MUSAW: I’d like to go back to your youth days. How old were you when you both started?
Adam: With my Dad being the coach, he brought me into the practice room when I was really young. Basically, as soon as he could get me away from my mom! Early on I just hung out and watched.
Dalton: Yeah, I was not that young. I started in seventh grade.
MUSAW: Adam can you touch on what it was like starting at such a young age?
Adam: Yeah, even though I started in the wrestling room practicing when I was four or five, it was years before I was mature enough for competition. I was actually eight years old before I entered my first tournament. It took that three years for me to be able to handle competition. Up until then I would get the snot kicked out of me at practice and then go in the corner and cry. I took a lot of beatings and it was a rollercoaster of emotions during those years. But, I chose to grow up and I decided I wanted grow up with the sport, not without it.
MUSAW: So, what I’m hearing is that you don’t necessarily have to start at an early age. Adam didn’t compete immediately and Dalton, you didn’t step on a mat until seventh grade. That really shows that Middle School age kids can have success starting “late”.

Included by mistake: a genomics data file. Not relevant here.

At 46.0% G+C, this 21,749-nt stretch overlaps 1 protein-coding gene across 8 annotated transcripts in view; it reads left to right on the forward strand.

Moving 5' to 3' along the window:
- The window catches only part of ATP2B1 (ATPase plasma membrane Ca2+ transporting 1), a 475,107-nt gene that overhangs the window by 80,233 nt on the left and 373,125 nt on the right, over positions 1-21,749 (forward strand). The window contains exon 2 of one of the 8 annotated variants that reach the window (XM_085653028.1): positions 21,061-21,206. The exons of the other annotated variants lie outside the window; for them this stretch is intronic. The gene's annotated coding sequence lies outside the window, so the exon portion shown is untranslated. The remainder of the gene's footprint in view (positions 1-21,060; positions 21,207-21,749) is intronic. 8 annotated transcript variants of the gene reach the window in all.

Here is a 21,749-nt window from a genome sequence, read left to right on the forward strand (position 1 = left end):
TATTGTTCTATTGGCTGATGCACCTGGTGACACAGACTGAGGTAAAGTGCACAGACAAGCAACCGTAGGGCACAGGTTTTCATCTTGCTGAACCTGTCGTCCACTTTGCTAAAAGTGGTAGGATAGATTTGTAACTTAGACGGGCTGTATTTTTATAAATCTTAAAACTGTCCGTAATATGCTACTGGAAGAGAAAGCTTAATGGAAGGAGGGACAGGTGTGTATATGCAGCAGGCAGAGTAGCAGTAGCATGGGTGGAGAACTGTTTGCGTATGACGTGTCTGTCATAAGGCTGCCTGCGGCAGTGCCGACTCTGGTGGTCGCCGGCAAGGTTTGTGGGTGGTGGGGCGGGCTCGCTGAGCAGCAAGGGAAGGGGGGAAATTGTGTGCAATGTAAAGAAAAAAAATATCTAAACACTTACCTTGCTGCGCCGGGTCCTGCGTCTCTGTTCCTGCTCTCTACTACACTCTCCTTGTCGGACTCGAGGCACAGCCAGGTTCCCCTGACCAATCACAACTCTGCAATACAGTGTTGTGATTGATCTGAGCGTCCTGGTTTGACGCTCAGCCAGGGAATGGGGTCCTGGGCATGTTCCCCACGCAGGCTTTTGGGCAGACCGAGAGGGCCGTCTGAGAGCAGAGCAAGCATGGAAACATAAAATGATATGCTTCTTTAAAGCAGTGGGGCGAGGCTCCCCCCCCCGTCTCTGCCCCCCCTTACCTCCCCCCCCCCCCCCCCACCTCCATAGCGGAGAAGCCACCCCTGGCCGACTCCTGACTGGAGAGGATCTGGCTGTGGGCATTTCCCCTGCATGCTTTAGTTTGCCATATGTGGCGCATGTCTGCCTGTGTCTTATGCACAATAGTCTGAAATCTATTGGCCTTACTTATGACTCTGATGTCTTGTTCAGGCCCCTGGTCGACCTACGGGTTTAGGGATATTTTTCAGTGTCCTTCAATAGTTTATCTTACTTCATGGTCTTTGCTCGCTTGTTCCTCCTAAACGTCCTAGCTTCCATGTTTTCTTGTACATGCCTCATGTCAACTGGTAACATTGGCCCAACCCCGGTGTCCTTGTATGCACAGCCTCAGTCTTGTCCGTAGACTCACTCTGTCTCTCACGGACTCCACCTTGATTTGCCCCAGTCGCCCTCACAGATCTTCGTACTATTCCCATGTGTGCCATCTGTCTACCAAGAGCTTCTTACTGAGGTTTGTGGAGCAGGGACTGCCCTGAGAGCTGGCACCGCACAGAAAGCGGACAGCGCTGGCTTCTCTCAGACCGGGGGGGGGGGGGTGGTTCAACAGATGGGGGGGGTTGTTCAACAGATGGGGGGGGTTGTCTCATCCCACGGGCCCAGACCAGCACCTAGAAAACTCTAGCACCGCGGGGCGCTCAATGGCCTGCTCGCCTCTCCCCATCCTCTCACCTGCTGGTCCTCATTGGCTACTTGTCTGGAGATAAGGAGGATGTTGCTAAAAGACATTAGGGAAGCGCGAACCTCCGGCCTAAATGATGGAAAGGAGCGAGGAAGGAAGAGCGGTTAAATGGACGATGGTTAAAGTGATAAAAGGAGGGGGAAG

Dalton: Absolutely, as long as the dedication is there it doesn’t matter when you start. Right now there’s lots of talk about burnout and that kids are being pushed too hard or forced into sports. Some even say kids can grow out of a sport. If kids or parents feel this way or if they just have yet to try wrestling, it’s never too late. You can be successful if you start at middle school age like myself and we even have a guy on our team that didn’t start until High School.
MUSAW: So, what I’m taking from this is that neither of you had immediate success. You had to lose a whole lot to learn how to win.
Adam: (laughing) Completely correct on my end. Even though I waited to compete until we thought I could handle it. I found myself crying a lot. Honestly, I had lot of losses, which means I cried a lot as well. Once I was able to overcome the emotions of losing was when I actually started to become a mature wrestler. Then, I was able to focus on the wrestling. All those early losses are what helped mold me into the wrestler I am today.
MUSAW: How old were each of you when you won what you would call your first “Major Title.”
Adam: For me it was winning my first state title in seventh grade. I had won other titles before that but only because I was the only one to show up. Other than those, I wrestled in a whole lot of events without much success. The losing helped me to obtain that goal. That long period of losing also made my first state championship that much more rewarding.
Dalton: I was very light in Middle School, like 70 pounds, So there were many times I didn’t get to wrestle and still won first place. Much like Adam I guess, but on the other end of the scale! My most memorable moment was my sophomore year when I made the Cadet Fila World team. Earning that spot changed me.